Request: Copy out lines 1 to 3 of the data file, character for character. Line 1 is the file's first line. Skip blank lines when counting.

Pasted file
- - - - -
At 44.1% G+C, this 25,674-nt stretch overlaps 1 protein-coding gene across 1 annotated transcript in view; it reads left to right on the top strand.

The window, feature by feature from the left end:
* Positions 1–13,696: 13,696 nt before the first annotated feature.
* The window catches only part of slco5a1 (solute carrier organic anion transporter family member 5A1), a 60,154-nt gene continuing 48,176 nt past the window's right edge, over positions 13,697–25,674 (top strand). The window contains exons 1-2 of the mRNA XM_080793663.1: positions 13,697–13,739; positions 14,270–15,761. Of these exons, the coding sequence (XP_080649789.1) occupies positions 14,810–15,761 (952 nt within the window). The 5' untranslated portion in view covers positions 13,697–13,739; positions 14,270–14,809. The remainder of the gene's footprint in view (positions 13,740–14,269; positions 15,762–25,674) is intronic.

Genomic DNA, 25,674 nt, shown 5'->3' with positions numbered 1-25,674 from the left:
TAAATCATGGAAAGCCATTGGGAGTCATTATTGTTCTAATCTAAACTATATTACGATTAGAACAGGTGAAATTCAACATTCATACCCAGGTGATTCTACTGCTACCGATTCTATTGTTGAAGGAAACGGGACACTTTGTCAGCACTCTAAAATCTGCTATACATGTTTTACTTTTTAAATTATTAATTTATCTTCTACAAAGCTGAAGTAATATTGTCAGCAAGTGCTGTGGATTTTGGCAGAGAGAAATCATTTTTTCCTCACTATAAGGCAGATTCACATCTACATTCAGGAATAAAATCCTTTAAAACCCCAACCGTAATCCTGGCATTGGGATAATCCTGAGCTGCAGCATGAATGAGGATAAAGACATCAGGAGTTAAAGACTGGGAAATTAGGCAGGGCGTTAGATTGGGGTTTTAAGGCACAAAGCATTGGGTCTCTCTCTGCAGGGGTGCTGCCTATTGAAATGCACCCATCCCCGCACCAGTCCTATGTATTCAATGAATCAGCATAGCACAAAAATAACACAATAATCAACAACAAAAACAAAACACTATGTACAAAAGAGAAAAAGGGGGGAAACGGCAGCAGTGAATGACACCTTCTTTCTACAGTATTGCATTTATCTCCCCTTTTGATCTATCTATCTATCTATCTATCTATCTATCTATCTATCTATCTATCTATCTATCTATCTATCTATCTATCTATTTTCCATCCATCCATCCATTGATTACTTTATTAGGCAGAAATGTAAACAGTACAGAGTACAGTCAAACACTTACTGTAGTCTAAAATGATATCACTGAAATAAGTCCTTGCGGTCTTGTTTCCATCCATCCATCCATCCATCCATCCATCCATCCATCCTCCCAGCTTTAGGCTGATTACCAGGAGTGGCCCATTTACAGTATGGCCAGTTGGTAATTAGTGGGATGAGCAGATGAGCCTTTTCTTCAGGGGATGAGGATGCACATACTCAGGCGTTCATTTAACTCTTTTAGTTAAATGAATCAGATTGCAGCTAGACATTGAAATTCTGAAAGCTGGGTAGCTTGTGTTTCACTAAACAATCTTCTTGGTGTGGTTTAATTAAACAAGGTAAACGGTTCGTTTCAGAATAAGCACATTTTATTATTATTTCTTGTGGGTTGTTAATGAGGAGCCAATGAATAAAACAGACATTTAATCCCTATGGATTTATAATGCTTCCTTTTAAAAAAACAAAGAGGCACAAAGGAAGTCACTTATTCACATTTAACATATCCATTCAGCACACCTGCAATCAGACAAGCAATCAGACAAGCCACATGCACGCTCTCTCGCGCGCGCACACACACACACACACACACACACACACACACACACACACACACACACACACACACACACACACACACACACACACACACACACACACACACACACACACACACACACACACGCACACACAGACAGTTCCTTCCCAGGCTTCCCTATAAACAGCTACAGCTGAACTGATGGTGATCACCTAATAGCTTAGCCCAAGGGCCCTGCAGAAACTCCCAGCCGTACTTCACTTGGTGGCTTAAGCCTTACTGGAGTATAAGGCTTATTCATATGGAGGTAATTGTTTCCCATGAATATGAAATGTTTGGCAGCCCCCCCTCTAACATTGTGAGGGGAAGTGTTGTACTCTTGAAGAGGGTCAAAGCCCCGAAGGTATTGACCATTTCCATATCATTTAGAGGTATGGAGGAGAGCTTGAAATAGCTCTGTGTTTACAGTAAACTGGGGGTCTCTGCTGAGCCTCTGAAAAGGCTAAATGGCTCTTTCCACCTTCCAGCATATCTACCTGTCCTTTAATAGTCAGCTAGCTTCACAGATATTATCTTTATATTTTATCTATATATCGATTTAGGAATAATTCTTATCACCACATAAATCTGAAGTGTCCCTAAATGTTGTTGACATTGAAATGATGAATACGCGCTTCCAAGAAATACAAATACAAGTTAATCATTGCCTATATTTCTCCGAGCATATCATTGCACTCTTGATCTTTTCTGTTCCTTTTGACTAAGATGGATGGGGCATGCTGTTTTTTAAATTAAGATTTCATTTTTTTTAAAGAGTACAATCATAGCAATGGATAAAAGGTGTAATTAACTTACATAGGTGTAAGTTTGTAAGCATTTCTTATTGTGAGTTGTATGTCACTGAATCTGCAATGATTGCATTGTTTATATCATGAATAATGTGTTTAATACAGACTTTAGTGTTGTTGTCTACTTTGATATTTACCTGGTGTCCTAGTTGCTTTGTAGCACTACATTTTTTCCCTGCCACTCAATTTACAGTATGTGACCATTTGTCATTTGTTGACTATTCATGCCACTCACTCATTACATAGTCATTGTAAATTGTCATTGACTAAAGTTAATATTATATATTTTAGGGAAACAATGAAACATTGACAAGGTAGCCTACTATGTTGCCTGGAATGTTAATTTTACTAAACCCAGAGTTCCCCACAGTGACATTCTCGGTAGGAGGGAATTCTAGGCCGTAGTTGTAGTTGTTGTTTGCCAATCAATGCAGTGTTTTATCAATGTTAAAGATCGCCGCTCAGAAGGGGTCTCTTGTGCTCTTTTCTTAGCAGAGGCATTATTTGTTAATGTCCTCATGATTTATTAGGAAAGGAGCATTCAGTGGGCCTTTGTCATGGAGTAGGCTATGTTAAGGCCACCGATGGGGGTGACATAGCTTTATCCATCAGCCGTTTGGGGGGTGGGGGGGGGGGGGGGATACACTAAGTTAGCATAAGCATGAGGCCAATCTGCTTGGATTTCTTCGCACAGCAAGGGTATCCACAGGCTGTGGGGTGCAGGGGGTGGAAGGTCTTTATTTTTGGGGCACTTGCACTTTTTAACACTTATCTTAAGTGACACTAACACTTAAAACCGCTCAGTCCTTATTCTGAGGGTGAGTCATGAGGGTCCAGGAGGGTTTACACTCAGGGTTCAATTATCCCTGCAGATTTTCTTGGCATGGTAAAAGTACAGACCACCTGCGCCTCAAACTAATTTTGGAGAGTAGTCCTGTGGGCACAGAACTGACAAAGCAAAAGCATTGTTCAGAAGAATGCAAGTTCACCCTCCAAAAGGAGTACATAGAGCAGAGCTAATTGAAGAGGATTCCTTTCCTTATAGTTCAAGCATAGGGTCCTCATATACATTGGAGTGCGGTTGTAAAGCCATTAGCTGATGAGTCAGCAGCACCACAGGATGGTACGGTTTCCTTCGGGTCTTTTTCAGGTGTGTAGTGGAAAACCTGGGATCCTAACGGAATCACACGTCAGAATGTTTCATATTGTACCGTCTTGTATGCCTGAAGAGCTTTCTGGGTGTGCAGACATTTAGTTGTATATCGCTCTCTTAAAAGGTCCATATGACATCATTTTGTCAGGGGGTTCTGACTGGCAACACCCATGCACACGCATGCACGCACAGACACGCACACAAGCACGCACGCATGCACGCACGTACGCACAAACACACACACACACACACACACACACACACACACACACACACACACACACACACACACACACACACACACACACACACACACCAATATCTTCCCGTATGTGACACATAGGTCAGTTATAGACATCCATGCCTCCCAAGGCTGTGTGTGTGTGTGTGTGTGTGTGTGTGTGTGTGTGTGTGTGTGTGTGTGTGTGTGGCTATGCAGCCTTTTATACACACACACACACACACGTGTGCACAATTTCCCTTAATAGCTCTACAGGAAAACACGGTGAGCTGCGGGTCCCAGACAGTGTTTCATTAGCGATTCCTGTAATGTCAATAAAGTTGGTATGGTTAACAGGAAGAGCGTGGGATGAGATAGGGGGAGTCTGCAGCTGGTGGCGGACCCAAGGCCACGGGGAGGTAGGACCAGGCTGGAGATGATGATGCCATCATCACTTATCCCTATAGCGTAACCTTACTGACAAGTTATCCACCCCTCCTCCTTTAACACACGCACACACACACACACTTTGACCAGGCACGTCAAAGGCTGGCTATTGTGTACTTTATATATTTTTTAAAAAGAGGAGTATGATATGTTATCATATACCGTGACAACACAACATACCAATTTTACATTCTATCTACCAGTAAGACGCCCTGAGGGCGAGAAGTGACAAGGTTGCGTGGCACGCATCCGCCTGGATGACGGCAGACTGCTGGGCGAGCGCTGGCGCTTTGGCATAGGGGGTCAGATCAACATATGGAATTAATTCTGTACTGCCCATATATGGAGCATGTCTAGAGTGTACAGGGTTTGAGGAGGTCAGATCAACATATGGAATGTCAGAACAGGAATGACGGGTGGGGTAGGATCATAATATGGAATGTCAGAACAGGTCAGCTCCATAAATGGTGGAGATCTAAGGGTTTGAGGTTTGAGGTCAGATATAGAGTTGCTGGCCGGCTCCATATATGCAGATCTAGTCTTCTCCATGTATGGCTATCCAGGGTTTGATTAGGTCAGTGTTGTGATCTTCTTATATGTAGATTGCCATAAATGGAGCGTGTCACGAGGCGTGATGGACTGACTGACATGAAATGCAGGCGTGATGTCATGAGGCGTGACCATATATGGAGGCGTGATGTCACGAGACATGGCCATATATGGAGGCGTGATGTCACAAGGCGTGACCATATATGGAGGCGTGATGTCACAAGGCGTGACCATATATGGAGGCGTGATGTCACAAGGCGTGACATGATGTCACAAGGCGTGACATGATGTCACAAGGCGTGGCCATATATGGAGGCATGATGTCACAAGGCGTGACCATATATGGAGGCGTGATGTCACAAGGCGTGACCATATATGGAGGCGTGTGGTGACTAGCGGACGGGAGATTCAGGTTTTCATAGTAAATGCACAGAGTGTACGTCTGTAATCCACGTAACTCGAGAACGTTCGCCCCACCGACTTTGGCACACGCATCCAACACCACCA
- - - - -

At 44.1% G+C, this 25,674-nt stretch overlaps 1 protein-coding gene across 1 annotated transcript in view; it reads left to right on the top strand.

The window, feature by feature from the left end:
* Positions 1–13,696: 13,696 nt before the first annotated feature.